Although shown on the Holy Cross Church war memorial at Cromer Street, London, WC1 as Lawrence Brocklebank, no such person can be found as having died in World War One. We can confirm that the correct spelling of his surname should have been Brockelbank.
Lawrence Seymour Brockelbank was born on 21 September 1892 at 9 Eliot Park, Blackheath, one of the five children of George Seymour Brockelbank, (1855-1927) and Julia Brockelbank née Turner (1857-1928). His birth was registered on 17 October 1892 in the Lewisham registration district.
In the 1901 census he is shown as living at 9 Eliot Park, Blackheath, with his parents, three of his siblings: Seymour Brockelbank (1882-1960), Evelyn Brockelbank (1884-1971) and Colin Turner Seymour Brockelbank (1889-1961), together with a cook, a housemaid and a nurse. His father was listed a stockbroker and his elder brother Seymour Brockelbank was shown as an accountants clerk.
When his father completed the 1911 census return form he was shown as residing in a twelve roomed property at Elm Lodge, 6 The Glebe, Blackheath, with his parents, two of his siblings: Seymour Brockelbank and Colin Turner Seymour Brockelbank, together with a cook and housemaid. His father continued to describe himself as a stock broker. Seymour Brockelbank was shown as a designer (artistic) working from home and Colin Turner Seymour Brockelbank as a surveyor's clerk.
He was educated at Lindisfarne School, Blackheath and from 1907 to 1910 at Tonbridge School, Kent, where he became a 2nd Corporal in their Officers' Training Corps. After he left school his first start was in the City, with a firm of East India merchants. He was offered a good position for his age but left them in order to read for Holy Orders. He had taken a great interest his Church work, and especially in the Boy Scout movement, more particularly the All Saints' troop at Blackheath. He also took a great and practical interest in the School Mission at Holy Cross, St. Pancras, where the Reverend F. E. Baverstock wrote ' He came to visit the Mission very soon after he left school and look a great interest in the Tonbridge School Boys Club, which he visited once a week and became responsible for his 'night" there. Later on, he came to live with us at the Clergy House and gave a great deal of his time to us during the six months he was there'.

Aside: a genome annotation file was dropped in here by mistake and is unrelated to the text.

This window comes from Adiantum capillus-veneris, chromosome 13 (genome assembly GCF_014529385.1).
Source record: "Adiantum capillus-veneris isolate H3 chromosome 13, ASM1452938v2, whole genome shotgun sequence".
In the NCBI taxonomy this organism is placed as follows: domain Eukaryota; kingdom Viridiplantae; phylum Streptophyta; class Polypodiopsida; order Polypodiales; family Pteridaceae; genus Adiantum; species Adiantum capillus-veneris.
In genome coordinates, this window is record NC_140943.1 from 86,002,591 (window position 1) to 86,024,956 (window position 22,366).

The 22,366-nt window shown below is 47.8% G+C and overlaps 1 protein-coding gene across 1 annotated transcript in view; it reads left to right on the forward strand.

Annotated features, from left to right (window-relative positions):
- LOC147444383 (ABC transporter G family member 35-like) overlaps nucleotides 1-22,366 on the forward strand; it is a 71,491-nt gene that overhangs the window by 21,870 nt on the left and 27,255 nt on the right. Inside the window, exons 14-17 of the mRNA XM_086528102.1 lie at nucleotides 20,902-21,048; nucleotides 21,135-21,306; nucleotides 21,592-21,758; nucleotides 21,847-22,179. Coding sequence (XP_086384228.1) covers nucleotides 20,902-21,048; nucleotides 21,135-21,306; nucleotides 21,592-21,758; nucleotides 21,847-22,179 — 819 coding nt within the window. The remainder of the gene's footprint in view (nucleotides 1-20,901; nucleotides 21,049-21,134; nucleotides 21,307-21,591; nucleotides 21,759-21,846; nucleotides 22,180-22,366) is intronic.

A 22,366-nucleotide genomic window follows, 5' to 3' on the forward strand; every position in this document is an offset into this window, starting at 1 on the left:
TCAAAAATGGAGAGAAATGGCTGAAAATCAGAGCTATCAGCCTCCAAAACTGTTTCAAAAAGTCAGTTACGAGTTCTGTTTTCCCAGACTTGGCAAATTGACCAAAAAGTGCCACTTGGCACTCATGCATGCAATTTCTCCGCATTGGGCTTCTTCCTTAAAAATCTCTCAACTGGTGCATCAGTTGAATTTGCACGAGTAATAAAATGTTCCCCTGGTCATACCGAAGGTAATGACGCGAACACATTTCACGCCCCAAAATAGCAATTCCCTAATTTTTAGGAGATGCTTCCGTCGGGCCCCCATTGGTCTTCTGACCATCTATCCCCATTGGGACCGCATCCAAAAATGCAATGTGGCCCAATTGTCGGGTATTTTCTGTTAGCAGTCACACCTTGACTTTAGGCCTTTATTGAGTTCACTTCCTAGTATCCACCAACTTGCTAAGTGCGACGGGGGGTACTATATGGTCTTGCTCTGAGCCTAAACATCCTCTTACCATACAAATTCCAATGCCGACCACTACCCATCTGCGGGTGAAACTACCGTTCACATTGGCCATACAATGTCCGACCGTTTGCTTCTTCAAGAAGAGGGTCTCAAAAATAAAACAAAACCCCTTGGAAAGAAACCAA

He entered the Faculty of Theology at Kings College, London University in 1910, where he also served as a Cadet in the Officers' Training Corps.
On 21 March 1914 he applied to join the 3rd (Special Reserve) Battalion of The King's Own (Royal Lancaster Regiment) and was accepted on 18 May 1914 as a second lieutenant. He was attached to the regiment's 1st Battalion which was stationed at Dover when war broke out. On the 22nd August 1914 they left for France and arrived in Boulogne the next day.
On 26 August 1914 the regiment was at Hancourt, France, between Cambrai and le Cateau, where they were caught by surprise in the open by German machine guns while deploying and sustained 400 casualties. He was reported, aged 21 years, as missing, and consequently he was granted a promotion to Lieutenant with effect from 2 February 1915 and this appeared in the London Gazette on 29 March 1915. It was not until 19 February 1920 that his body was found near where he fell, exhumed and reburied in Plot 1, Row D, Grave 9, in the Naves Communal Cemetery Extension, Naves, France.
On 17 January 1916 his army effects totalling £99-14s-0d were sent to his father. He was posthumously awarded the 1914 Star with the 5th Aug-22nd Nov 1914 clasp, the British War Medal and the Victory Medal.
He is also commemorated on the Commonwealth War Graves Commission's website and the Imperial War Museum's Lives of the First World War website. The Lewisham War Memorial website also shows that is remembered on the memorials in St Margaret’s church in Lee and All Saints, Blackheath and also on the Roll of Honour of the University of London Officer Training Corps.
Credit for this entry to: Andrew Behan.